Specifically for HostGator, they wanted the link to my original post, the link to the offending post, my contact information, contact information of the offending website if available, a few legal statements that you need to copy/paste, and your signature. I had to either snail mail it or fax it, so I chose the latter since it was faster.
I received a response via email in less than 24 hours with the following:
Thank you for bringing this to our attention. Your DMCA has been accepted and processed. Please allow the standard 48 hours for a resolution. If no resolution has been reached in that time the material in question will be disabled. If there is anything we can assist you with in the meantime, please let us know.
It was an impressive response time and I was very happy with the response in general. Just hours after receiving that email, I received another from HostGator:
It appears that the material identified in the complaint has been removed. Please let us know if you have any further questions or concerns.
I checked the website to confirm and found the following:
All of my copied content was removed within 24 hours, but your success may vary. It irks me that the website was still up at all. I plan to notify the other blogs/websites whose material is being copied (there’s plenty from the looks of their website), but at least my content was protected.
4. Just In Case, Send Complaints to Search Engines
Maybe the host you contact can’t act as quickly, so go ahead and take the next step as well – contact search engines like Google and submit a DMCA complaint to them in order to have the offending links removed from search results.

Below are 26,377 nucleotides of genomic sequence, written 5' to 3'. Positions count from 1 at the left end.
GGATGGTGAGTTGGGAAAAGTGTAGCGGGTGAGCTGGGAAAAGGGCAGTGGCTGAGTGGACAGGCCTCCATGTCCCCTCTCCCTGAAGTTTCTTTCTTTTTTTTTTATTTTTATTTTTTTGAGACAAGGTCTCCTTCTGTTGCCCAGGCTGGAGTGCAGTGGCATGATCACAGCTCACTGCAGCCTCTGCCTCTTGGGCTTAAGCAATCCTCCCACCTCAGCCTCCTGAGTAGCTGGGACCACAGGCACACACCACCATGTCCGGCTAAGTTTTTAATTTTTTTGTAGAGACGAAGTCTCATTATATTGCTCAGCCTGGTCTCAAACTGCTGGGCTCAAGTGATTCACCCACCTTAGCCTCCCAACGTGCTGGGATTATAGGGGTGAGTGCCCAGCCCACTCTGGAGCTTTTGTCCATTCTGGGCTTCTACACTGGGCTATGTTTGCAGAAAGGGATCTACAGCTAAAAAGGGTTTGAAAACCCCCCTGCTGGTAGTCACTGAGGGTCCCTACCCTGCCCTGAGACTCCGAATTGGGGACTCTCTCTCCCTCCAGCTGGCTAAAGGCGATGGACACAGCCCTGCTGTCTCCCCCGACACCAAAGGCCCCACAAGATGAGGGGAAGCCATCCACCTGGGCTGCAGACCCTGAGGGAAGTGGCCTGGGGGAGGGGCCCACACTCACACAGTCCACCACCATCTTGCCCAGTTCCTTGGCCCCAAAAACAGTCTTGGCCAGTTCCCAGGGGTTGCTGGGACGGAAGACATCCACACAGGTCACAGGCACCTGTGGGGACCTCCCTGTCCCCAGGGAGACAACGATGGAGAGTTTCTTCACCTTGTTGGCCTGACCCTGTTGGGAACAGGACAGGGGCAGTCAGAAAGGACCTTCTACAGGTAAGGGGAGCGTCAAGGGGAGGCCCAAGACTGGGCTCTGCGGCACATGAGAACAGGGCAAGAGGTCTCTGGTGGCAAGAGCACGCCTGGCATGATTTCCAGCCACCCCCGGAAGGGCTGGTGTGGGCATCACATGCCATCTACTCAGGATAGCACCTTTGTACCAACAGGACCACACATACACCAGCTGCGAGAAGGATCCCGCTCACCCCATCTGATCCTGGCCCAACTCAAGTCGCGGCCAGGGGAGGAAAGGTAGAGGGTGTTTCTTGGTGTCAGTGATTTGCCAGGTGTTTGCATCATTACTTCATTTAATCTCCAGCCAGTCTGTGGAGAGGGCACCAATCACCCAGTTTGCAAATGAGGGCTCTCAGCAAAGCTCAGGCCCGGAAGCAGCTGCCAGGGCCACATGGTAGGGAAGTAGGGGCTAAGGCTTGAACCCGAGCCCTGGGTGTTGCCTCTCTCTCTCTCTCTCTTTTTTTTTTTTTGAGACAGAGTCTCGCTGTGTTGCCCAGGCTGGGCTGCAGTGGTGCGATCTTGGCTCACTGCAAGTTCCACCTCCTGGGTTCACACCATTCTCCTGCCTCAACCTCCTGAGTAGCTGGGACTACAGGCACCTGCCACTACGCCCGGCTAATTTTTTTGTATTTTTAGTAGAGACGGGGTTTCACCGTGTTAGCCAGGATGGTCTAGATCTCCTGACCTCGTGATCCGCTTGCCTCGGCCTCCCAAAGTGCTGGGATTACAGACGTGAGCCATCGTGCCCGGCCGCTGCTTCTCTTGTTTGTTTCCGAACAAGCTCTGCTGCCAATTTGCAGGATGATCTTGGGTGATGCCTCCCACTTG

Google is the most popular search engine, so I’ll use them as an example. Go to their “Removing Content From Google” legal website and select the following options if your copyright has been violated like mine was:
- What Google product does your request relate to? Web Search
- What can we help you with? I have a legal issue that is not mentioned above
- Choose from the following options. I have found content that may violate my copyright
- Are you the copyright owner or authorized to act on his/her behalf? Yes, I am the copyright owner or am authorized to act on the copyright owner’s behalf.
- What is the allegedly infringing work in question? Other
You will then be asked to click on a form where you will fill out your contact information, provide a link to your original content, and a link to the offending content. It’s very easy form to fill out, but note that you’ll need to log on with a Google account to access this form.
Google even allows you to view the status of your complaint in a “Removal Dashboard.”
Great…so now we’ve taken care of that. How do we make sure it doesn’t happen again, or at least be alerted to when it does happen?
How Do You Know When Someone Steals Your Content?
The short answer is to use copyscape, a website that is designed specifically to search for copies of your work on the web. Unfortunately it doesn’t always work. In my example above, copyscape says that “No results were found for this page.”
Another thing you can do is set up Google Alerts. You can enter a portion of your post as the search query and then set up alert rules (types of websites to search, when to contact you, etc) and Google will let you know if something is fishy about a website. Again, this isn’t a magic bullet and won’t solve every problem.
And thus, we come back to how I found out that my work was copied: I manually searched for it. Type in parts of your post into Google using quotes, go through a few pages, and try to find YOUR content. If your website shows up first in search results, you probably won’t be affected much. But like me, you mind find someone else’s website ranks higher using your copyrighted material. You’ll want to take action immediately if that’s what you find.
Oh, how fun it is to be a blogger sometimes!